I don't know how to solve the issue with the air game, which is aggravated by the fact that I have not yet played the X2 version. But I encourage the Goldhawk team to take their time, orient on how real air combat in the Cold War period worked (and extraploate with cool SciFi abilities from there) and focus on tactical gameplay without any reaction component.

If the issue is repetition, then there is no solution other than autoresolve. Besides, if you're complaining about repetition, try doing 20 attacks on small UFO's. Everything can become repetitous easily. The thing with air combat is that there is no cover in air, no things to spice up the battlespace. Unless you fly low altitude.

I can think off a few things to spice things up, like 3D combat. DCS TacView style. Example:

TacView starts after 3 minutes

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1 hour ago, TrashMan said:

That's like saying don't make games hard because people will complain.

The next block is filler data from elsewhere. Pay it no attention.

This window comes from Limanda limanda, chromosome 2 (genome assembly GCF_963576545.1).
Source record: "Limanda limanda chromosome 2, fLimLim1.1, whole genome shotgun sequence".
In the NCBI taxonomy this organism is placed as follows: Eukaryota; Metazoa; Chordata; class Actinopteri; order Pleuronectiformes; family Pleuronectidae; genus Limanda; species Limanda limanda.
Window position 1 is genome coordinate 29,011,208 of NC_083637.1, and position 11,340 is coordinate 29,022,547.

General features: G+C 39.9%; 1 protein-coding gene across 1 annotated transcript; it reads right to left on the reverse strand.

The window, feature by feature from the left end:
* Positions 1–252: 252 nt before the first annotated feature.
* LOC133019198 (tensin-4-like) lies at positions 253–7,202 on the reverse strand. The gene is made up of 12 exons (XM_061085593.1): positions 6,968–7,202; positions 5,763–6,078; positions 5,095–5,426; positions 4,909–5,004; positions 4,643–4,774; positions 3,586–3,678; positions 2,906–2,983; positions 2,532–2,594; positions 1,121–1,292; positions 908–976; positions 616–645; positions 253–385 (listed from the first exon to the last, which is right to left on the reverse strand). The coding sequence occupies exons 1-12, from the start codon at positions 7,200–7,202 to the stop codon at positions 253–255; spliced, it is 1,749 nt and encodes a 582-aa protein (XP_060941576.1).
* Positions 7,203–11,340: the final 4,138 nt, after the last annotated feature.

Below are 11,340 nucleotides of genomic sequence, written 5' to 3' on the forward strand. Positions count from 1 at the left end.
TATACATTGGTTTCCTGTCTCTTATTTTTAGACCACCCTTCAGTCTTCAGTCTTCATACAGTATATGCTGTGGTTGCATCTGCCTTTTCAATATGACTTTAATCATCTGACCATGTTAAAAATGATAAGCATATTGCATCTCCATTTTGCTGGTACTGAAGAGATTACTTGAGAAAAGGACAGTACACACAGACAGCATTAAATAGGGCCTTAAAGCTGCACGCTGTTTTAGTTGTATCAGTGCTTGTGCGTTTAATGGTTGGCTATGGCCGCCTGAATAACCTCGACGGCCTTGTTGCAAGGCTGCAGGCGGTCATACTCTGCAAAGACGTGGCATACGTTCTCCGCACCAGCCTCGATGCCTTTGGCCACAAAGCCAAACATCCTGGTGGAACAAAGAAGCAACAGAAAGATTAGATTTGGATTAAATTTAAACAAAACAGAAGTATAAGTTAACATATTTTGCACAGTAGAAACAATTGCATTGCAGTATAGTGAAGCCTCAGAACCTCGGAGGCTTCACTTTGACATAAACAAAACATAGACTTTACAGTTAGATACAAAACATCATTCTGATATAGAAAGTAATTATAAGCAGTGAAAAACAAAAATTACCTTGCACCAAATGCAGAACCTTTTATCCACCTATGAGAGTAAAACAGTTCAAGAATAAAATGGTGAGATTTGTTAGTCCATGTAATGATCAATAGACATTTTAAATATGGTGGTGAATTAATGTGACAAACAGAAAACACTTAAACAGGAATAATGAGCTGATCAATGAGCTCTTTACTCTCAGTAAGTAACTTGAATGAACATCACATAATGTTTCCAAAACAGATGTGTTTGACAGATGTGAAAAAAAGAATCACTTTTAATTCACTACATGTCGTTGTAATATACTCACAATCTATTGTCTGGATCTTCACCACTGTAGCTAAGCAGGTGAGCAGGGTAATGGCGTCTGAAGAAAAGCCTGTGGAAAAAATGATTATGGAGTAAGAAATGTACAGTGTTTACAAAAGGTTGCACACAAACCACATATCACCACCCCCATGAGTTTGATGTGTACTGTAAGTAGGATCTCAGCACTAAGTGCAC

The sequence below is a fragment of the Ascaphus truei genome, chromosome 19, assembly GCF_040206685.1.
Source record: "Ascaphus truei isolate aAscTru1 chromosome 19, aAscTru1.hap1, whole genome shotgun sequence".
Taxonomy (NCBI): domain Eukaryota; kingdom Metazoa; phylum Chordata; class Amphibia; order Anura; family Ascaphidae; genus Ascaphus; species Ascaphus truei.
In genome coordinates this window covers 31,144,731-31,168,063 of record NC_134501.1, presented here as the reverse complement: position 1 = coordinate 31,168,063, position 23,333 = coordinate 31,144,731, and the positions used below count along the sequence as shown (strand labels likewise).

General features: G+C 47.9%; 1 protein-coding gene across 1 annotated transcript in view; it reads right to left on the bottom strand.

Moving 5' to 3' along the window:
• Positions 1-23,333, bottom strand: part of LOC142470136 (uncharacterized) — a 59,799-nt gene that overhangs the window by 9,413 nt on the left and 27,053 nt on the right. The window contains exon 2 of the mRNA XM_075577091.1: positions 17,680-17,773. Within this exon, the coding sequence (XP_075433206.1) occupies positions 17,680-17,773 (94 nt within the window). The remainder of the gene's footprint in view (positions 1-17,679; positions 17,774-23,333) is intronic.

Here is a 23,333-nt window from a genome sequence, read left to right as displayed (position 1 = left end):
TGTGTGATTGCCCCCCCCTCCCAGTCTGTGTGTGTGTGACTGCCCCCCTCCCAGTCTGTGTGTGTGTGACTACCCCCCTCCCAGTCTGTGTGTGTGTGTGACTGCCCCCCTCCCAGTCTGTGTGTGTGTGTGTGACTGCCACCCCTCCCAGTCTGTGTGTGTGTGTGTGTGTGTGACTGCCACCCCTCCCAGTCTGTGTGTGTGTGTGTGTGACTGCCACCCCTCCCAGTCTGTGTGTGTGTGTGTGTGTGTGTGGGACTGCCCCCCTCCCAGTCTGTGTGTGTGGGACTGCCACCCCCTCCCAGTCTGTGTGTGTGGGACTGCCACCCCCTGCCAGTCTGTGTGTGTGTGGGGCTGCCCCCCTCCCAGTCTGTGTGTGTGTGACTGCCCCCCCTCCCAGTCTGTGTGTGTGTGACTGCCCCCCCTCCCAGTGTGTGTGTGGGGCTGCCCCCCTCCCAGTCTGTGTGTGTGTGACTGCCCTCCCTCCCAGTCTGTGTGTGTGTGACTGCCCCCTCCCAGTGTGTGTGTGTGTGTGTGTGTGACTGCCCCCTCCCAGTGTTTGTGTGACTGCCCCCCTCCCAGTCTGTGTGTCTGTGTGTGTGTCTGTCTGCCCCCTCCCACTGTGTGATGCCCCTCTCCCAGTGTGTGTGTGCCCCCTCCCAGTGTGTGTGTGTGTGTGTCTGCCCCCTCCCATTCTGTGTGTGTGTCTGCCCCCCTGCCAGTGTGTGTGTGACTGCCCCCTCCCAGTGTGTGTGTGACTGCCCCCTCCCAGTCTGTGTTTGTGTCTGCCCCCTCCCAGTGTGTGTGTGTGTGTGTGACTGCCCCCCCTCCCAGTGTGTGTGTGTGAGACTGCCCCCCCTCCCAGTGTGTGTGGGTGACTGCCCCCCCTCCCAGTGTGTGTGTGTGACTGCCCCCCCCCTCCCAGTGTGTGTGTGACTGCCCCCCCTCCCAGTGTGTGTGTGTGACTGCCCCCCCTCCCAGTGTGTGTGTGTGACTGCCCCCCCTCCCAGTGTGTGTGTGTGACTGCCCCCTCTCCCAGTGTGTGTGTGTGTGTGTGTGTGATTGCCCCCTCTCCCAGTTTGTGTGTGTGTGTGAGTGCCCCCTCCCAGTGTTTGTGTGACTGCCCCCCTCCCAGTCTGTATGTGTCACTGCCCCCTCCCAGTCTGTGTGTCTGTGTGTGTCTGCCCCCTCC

And since when it does not fit? By what logic?

Umm... because people buy XCOM-like games because of the tile-based, turn-based tactical combat, and the Xenonauts air game is neither turnbased (i.e. you want to unpause-pause the game as quickly as you can in order to maximize efficiency) nor tile-based (meaning that you have to navigate in very small increments of two dimensions instead of the coarse tileset that is present in ground combat). I.e. by the logic that it has very different game mechanics compared to the meat of the game. And no, it's not like saying don't make hard games. It's like saying don't make mechanically inconsistent games.

As for the rest, I don't think repetition is the bad thing about the new air game. Any hack'n'slay and any mmorpg is a testimony to the fact that repetition is not inherently bad in game design. But if your underlying system is not fun to begin with, it certainly won't help.

And also, I don't think a 3D dogfight system is either feasible nor in context of the game a sensible decision. But we'll see what Goldhawk come up with.

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yeah i'm just gonna jeer from the crowd on some of that ['coz it's similar to some of what I was sayin' back there anyways & uhh..] if you're going to be developing 3D models for all those planes & etc then surely ya can work on that k9 unit some of us have been pestering you about too, eh? :bananamandance.gif: :o